I woke to hazy skies this weekend and my first thought was there’s something wrong with my eyes.  The haze settled, almost like mist, which is not completely uncommon for this time of year, but it hovered in the distance, making me wary.  Mike opened the door and looked back warningly at me.  ‘Something’s on fire.’

Right now it feels like everything’s on fire.  I have volunteered as a firefighter for our community for a couple years now, and every day I hope for rain, and wait for the emergency pager to go off.  With so little water, it’s difficult not to be unnerved by the wind and smoke, even if it isn’t near our farm.

As I’m sure most of you already know, over 30,000 firefighters are currently deployed in Washington State, coming from as far away as Australia and New Zealand, trying to stop the progression of the fires.  More than 250,000 acres have burned, and many of these fires are less than 50% contained.  Here are a few resources to keep you updated.  I linked directly to the morning brief for Monday to give you a glimpse of the statistics.

http://gacc.nifc.gov/nwcc/content/products/intelligence/MORNINGBRIEF.pdf
www.dnr.wa.gov/wildfires

http://gacc.nifc.gov/nwcc/information/firemap.aspx

I am clearly preoccupied by this situation.  Towns have been evacuated and firefighters have lost their lives.  It’s hard to focus all my attention on the farm, even when the season demands it.  The earth is so very dry, and the grass is so much fuel to burn.  We have heard of farms who narrowly escaped fire damage, and those who were not so lucky.

We need rain, and I’m not sure when we’re going to get it.  The first responders have a lot of work ahead of them.

For those of you who have been a part of our farm family for many years, you will know that our home and farm flooded catastrophically in 2007.  Our local grange members opened up the hall to feed our community every single day, for months after the flood, as our community rallied and came together to slog our way through our ruined homes and possessions. Having somewhere to go for a warm meal when we were feeling desperate, defeated, and alone made a real difference in our ability to rebuild our farm. So I am sharing some info about a non-profit group who is helping to feed the first responders in the Okanogan, in case you are inspired to join me in donating:

Soup Ladies http://www.soupladies.org/

Be safe, and be well,

Heidi

2015_may_week1

Winter 2015 – May, Week 1

What’s in the Box:

Austrian Crescent potatoes*, Beets*, Leeks*, Cameo Apples,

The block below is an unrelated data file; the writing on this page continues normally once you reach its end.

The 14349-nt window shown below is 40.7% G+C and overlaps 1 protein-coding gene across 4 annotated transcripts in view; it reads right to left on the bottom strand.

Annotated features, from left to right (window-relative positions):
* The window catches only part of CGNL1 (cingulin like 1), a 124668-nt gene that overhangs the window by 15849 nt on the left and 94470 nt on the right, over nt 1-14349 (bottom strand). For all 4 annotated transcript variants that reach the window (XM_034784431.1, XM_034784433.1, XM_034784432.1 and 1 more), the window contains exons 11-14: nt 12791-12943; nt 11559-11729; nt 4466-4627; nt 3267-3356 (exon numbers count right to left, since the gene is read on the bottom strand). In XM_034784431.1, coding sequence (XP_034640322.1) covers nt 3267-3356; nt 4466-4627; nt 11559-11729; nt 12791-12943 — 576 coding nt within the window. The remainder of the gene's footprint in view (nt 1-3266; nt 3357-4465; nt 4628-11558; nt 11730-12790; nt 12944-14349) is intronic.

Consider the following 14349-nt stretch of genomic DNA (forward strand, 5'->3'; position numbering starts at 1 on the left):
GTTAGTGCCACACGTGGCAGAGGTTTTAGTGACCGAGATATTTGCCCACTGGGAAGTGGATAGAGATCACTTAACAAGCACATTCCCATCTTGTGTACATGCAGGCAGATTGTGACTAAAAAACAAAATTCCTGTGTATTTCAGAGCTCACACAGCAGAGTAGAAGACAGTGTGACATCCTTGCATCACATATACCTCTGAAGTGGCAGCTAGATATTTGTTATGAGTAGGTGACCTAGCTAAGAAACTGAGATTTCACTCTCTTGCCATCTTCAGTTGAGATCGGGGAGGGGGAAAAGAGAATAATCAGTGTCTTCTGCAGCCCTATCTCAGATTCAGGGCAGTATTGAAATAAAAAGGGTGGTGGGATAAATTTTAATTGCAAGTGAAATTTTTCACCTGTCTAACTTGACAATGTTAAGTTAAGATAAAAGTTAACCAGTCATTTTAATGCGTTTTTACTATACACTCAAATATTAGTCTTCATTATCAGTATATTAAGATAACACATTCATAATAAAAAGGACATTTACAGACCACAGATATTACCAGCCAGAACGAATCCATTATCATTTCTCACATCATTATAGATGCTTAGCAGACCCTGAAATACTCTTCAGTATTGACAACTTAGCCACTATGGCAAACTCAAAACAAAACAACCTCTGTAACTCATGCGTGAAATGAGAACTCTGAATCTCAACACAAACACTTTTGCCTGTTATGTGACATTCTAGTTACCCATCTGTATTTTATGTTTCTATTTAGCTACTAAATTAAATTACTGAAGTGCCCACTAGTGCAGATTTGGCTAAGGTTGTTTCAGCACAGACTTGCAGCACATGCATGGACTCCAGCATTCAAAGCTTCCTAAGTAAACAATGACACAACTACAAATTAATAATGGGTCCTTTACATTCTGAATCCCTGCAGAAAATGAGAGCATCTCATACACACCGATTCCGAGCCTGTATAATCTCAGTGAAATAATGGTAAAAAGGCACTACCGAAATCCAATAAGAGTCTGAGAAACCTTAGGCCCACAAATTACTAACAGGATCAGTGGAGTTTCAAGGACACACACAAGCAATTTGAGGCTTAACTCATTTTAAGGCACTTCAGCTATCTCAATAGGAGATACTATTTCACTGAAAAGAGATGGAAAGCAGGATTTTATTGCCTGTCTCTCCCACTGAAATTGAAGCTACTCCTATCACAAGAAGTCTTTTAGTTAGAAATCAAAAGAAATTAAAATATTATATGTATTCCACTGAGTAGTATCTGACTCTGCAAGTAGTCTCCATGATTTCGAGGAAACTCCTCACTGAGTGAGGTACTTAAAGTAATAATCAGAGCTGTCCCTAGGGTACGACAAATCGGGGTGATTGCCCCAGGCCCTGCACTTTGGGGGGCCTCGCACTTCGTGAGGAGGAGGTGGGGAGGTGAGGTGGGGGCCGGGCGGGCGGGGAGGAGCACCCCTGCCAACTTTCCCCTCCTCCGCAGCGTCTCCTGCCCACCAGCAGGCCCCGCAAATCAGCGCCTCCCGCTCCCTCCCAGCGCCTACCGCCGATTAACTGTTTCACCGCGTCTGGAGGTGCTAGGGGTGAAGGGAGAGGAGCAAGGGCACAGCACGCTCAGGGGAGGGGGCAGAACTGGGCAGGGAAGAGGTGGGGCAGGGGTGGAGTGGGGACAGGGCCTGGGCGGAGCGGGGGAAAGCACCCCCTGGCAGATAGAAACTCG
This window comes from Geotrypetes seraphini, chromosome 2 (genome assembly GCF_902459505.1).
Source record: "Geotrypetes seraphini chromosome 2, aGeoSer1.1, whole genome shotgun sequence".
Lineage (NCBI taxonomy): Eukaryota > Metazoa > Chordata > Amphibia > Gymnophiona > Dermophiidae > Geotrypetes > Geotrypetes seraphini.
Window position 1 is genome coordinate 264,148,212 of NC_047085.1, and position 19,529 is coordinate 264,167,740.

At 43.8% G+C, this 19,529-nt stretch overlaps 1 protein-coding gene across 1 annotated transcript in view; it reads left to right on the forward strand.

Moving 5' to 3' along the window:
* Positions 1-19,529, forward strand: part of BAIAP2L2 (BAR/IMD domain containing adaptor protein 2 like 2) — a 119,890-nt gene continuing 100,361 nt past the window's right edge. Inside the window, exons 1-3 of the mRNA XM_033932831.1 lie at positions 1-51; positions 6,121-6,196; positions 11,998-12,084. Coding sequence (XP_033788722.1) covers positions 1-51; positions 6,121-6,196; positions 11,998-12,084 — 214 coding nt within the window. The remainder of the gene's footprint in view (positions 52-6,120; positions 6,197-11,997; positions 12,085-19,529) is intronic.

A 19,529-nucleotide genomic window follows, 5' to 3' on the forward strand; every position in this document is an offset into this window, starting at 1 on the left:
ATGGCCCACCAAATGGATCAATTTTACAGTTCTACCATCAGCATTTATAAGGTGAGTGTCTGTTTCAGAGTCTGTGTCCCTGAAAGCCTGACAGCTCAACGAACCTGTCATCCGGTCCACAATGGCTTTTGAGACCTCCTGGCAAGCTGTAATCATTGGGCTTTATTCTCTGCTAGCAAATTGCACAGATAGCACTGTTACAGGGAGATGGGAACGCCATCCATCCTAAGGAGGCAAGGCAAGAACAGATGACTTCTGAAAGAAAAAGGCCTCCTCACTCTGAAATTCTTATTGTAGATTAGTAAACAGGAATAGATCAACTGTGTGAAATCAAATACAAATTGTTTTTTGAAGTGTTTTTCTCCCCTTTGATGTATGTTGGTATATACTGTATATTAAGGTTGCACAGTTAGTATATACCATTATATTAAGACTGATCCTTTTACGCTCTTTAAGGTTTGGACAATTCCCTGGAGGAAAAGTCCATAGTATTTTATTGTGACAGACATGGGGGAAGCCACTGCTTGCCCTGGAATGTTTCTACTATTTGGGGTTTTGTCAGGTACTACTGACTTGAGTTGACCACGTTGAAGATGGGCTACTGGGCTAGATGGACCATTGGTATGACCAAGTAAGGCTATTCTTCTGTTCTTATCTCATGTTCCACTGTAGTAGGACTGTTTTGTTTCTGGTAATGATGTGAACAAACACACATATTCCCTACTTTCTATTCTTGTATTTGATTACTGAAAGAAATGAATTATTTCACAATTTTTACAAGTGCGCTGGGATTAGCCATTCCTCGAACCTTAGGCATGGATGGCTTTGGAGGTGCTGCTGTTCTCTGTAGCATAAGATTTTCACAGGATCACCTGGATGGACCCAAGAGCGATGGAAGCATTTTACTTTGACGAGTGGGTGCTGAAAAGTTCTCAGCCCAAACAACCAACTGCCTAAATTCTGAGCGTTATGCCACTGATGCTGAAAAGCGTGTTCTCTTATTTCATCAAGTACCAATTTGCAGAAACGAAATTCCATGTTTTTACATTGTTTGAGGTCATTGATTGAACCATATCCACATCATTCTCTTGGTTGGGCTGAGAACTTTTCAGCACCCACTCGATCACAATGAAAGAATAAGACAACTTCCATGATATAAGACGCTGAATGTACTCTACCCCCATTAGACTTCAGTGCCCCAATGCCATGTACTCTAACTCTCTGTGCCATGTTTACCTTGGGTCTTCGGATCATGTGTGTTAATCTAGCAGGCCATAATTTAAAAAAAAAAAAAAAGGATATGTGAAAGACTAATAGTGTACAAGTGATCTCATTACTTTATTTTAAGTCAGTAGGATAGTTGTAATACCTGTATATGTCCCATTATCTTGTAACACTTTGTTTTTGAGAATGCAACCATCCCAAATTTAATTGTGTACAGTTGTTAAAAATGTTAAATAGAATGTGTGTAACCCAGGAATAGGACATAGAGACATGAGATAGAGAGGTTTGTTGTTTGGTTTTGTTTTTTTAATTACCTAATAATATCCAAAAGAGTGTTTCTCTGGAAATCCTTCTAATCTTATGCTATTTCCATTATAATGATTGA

Asparagus, Radishes, Turnips, Rhubarb, Shiitake Mushrooms,
Spinach, Thyme*, Black Sheep Creamery fresh cheese
*from our farm, all other produce is organic & NW grown

 

Dear Members,

PLEASE TAKE ONE CONTAINER OF CHEESE!

This has been a tough Spring for us, not weather wise (how could we complain about this gorgeousness??), but rather, equipment-wise.  Two tractors giving us trouble, two sets of disks falling apart, literally, in the field (so much for that weld)… and where on earth is the fertilizer?

In the short-term, we have rented a tractor from a dealership (yes, indeed, a tractor dealer-it’s the shiniest piece of equipment we’ve had on the farm since Mike painted our ’48 Farmall) and Mike is powering through to the best of his ability.  We are blessed to have some amazing folks in our community (Shout out to Steve VanTuyl, who is an outstanding builder/welder, and even talks to us when we interrupt his weekends).  In the challenging times, we find the reasons that we love what we do, and we cling to those things (even if we’re swearing under our breath).  Thanks to all of you for being a reason to love our work!

We aren’t quite full steam ahead yet, but we are on our way.  The greenhouse is jam packed, and we’re anticipating taking the seedlings to the field this week and weekend.  Wish us luck!  And functioning equipment!

Also, I’m trying to post our progress on Facebook from time to time, so if you’re curious, go check it out!

Yours,

Heidi

2015_april_week2

Winter 2015 – April, Week 2

What’s in the box?

Leeks*, Potatoes*, Bunch Beets*, Cameo Apples
D’Anjou Pears, Cauliflower, Curly Parsley*
Swiss Chard, Radishes, Mesclun Salad
Johnson Berry Farms Jam
*from our farm

 

Dear Members,